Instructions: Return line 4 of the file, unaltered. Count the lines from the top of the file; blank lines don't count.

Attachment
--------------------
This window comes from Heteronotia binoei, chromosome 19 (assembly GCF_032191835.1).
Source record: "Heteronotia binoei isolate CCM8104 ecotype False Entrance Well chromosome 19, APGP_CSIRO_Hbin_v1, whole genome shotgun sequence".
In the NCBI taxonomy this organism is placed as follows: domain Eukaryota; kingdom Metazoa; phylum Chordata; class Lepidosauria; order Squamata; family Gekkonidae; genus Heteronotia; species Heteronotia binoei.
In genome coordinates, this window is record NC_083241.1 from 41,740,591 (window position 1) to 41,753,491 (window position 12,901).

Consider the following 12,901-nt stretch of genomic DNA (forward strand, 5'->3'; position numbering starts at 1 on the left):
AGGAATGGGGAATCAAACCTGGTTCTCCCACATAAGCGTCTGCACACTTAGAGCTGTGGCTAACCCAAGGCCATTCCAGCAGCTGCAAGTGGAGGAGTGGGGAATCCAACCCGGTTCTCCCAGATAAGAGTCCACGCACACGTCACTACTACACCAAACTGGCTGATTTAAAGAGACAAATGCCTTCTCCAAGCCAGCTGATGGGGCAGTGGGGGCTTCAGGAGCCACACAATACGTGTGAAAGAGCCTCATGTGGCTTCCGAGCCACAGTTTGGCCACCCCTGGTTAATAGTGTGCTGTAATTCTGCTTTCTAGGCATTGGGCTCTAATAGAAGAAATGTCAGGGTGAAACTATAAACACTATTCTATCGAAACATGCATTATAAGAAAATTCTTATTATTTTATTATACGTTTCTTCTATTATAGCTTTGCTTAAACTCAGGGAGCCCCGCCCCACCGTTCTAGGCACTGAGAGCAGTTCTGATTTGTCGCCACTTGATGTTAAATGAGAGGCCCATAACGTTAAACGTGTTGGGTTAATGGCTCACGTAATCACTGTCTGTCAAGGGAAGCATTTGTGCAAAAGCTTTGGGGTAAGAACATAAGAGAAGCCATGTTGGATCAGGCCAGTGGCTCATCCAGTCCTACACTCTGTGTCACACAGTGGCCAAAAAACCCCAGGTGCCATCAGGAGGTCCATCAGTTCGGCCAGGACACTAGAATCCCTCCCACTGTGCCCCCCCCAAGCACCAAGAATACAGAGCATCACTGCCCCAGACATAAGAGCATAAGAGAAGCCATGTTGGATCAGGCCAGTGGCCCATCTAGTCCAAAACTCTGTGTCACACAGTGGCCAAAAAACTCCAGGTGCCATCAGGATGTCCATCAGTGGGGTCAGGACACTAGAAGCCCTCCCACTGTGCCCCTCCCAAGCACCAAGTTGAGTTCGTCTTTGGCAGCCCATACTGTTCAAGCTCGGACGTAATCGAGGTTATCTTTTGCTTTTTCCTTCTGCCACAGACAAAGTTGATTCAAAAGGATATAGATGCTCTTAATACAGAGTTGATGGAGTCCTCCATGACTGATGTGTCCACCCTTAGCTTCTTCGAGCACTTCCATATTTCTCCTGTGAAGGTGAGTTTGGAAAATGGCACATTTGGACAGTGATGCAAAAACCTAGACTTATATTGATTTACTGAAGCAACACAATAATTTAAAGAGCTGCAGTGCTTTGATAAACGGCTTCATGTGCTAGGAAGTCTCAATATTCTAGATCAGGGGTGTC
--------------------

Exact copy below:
In genome coordinates, this window is record NC_083241.1 from 41,740,591 (window position 1) to 41,753,491 (window position 12,901).